2010-05-18

New Scientist: Why democracy is always unfair

Toby at work sent me an interesting New Scientist article on voting systems.

Entitled 'Electoral dysfunction: Why democracy is always unfair', it argues that due to Arrow's Impossibility Theorem, you can never have a perfect voting system. The problem with this argument is that Arrow's Theorem only applies to voting systems where the candidates are put into an ordered list.

Under the range voting system, the voter gives each candidate points out of 10 (or some other number). All the points for each candidate are added up, and the candidate with the highest number of points is the winner. Since range voting doesn't require an ordered list, Arrow's Theorem doesn't apply.

3 comments:

  1. There was a piece on the voting system on yesterdays material world, bbc r4.

    I didn't manage to listen to it all, so can't comment on it. But you can get the pod cast, or listen again.

    ReplyDelete
  2. Yeah, the author didn't include Score Voting. He replied to me:

    New Scientist asked me to write a piece on the mathematical
    paradoxes associated with elections. I had 1500 words to
    play with. Many items were passing references
    to alert readers to interesting related topics. I wasn't
    writing a technical treatise.

    Any interested reader can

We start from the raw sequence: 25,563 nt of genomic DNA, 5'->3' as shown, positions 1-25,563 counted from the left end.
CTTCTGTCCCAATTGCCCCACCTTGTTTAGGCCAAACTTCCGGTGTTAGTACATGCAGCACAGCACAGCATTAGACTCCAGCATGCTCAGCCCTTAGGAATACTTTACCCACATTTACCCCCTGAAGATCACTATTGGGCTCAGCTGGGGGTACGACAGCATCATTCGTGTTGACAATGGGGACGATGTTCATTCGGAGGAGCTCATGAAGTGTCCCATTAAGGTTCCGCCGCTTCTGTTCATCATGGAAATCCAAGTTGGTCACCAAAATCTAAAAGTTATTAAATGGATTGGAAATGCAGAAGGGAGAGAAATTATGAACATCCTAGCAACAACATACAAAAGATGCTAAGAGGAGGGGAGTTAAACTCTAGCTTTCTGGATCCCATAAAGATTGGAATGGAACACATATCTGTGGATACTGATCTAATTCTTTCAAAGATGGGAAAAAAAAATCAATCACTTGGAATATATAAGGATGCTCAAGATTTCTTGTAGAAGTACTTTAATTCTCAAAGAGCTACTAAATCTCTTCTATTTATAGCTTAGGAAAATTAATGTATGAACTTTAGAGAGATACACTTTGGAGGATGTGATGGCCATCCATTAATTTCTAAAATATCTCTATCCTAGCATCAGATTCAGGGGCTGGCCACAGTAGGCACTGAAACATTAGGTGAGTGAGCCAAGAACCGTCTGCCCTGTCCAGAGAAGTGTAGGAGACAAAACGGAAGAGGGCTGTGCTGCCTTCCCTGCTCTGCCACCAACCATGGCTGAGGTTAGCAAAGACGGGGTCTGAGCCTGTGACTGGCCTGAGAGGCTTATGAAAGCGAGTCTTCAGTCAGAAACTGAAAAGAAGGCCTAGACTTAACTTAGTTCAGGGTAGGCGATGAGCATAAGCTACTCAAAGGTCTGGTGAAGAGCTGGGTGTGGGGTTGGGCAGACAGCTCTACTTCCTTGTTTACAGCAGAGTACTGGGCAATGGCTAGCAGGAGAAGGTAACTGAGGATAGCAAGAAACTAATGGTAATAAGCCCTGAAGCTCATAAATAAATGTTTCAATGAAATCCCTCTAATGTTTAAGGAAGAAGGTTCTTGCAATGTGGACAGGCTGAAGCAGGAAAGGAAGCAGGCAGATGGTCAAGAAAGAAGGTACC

get the full story from the Internet. Readers
    should also understand that the tone of the piece was not
    a scholarly critique of electoral systems, but a bit of fun
    with some maths in the context of a coming election.

    They will also understand, I would hope, that subeditors
    at magazines like to spice up the narrative a little, and
    that the extent to which the various systems are 'unfair'
    is often minor - as the examples show.

    ReplyDelete
  3. New Scientist asked me to write a piece on the mathematical
    paradoxes associated with elections. I had 1500 words to
    play with. Many items were passing references
    to alert readers to interesting related topics. I wasn't
    writing a technical treatise.

    Any interested reader can
    get the full story from the Internet. Readers
    should also understand that the tone of the piece was not
    a scholarly critique of electoral systems, but a bit of fun
    with some maths in the context of a coming election.

    They will also understand, I would hope, that subeditors
    at magazines like to spice up the narrative a little, and
    that the extent to which the various systems are 'unfair'
    is often minor - as the examples show.

    ReplyDelete